Fortunately, our motherboards effortlessly protect the CPU. So therefore, there is absolutely nothing to worry about. I guarantee it and I promise it. This is why I am recommending that my fellow P8P67/P8Z68 owners use LLC.


Quote:
Originally Posted by kevindd992002 View Post
Any reason why in my observations, Ultra High produced higher voltages than Extreme? Also in your system, why did Ultra High produced lower idle voltages than High when it is supposed to do vice versa?
I don't know, but it's actually nothing to worry about. Plus, every system is unique...


Quote:
Originally Posted by kevindd992002 View Post
If I use Offset, we eliminate the phenomenon of VDroop, right? Because the idle voltage will drop totally to a lower value.
No, it's not eliminated. To see what mean, use different Load-Line Calibration settings while using Offset. As we know, the different Load-Line Calibration settings affect the amount of vDroop.

VDrop is different. VDrop is simply the idle voltage as displayed by software such as CPU-Z when using a Manual voltage. When using Offset, vDrop kind of gets "hidden" even though it's technically still there.

VDroop is the full-load voltage as displayed by software such as CPU-Z. When using a Manual voltage, this is the voltage which droops down from the idle voltage. When using Offset, it's the same but like I said the vDrop voltage is kind of hidden from us.


Quote:
Originally Posted by kevindd992002 View Post
I thought Spread Spectrum should be disabled ONLY when changing the BCLK frequency from the default 100MHz?
For some reason, some motherboards cannot achieve a BCLK of exactly 100.0 MHz. This usually happens with Z68 boards, but apparently it also happens with some P67 boards. Fortunately, disabling CPU Spread Spectrum clears this right up.
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post #5108 of 10702
PrimeNet?
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post #5109 of 10702
Quote:
Originally Posted by TwoCables View Post
No, it's not eliminated. To see what mean, use different Load-Line Calibration settings while using Offset. As we know, the different Load-Line Calibration settings affect the amount of vDroop.

VDrop is different. VDrop is simply the idle voltage as displayed by software such as CPU-Z when using a Manual voltage. When using Offset, vDrop kind of gets "hidden" even though it's technically still there.

VDroop is the full-load voltage as displayed by software such as CPU-Z. When using a Manual voltage, this is the voltage which droops down from the idle voltage. When using Offset, it's the same but like I said the vDrop voltage is kind of hidden from us.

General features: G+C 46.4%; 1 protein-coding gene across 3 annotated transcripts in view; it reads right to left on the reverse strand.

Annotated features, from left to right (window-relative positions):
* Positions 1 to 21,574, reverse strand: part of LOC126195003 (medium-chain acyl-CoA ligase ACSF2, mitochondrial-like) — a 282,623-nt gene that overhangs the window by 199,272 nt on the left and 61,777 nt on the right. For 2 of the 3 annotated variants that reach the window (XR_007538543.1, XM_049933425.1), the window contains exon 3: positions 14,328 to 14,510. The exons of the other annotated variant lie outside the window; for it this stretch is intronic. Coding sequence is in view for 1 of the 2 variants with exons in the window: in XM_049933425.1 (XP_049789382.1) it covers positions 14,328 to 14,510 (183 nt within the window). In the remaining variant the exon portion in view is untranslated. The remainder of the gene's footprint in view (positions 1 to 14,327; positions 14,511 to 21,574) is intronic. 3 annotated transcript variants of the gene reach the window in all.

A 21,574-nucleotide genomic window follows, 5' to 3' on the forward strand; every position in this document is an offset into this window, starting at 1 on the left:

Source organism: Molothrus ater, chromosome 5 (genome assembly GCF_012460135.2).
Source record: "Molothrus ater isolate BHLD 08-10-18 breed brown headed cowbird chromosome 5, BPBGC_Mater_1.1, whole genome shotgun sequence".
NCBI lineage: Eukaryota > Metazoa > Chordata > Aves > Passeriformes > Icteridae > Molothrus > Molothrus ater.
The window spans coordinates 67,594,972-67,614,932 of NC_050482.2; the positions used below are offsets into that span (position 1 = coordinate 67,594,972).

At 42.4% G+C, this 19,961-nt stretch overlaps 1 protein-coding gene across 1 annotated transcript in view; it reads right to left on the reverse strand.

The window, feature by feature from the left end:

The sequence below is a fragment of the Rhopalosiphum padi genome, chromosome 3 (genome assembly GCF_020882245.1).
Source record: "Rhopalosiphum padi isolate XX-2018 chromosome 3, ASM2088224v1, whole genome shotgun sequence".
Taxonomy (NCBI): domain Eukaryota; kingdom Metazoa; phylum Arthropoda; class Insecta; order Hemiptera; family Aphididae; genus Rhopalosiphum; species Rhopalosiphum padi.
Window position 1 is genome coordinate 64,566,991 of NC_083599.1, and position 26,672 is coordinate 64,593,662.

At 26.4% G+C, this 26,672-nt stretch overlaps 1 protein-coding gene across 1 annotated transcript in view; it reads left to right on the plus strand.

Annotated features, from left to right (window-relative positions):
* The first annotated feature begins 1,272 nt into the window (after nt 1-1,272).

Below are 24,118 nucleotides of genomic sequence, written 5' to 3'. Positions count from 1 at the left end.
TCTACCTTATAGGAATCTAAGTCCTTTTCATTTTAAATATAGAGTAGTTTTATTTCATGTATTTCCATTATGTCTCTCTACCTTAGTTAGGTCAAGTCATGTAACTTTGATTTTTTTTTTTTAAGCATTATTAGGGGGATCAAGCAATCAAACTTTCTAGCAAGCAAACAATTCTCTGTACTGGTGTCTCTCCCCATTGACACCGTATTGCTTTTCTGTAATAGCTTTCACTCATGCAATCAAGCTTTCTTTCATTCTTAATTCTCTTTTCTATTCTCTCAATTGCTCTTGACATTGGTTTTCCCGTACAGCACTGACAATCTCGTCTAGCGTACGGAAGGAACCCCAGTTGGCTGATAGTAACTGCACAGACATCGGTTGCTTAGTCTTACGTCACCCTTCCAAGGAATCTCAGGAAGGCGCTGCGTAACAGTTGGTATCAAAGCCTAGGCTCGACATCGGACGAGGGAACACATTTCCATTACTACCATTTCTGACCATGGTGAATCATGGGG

Ok. I was confused earlier because all the while I thought that VDrop and VDroop are "technically" the differences between two voltage values. This is the reason why I concluded that VDroop is eliminated when using Offset because the "difference" between load and idle voltage is so big that it can't be considered a small change (originally what VDroop is all about). But I think this situation is similar to VDrop being "hidden" from us since the VCore is dynamically adjusted by the system when using Offset.

Quote:
Originally Posted by TwoCables View Post
For some reason, some motherboards cannot achieve a BCLK of exactly 100.0 MHz. This usually happens with Z68 boards, but apparently it also happens with some P67 boards. Fortunately, disabling CPU Spread Spectrum clears this right up.
I swear that I saw my BCLK frequency hover by a bit in CPU-Z but I'm not sure if it does it all the time, I have to check. In this case, it is better to disable Spread Spectrum? What disadvantage do I get by doing that?
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post #5110 of 10702
Just a question on idle voltages and clocks, guys:

What would be a safe range to aim for to prevent an idle B.S.O.D/lock-up? That's my concern right now, I think I'm okay with attaining a safe overclock. However, right now I'm watching my CPU-Z and my idle voltage @ 1600MHz is fluctuating between 0.976V and 1.048V! Is this something I should be concerned with? I guess my question is, what's the lowest voltage that can maintain the 1600MHz that's set by SpeedStep?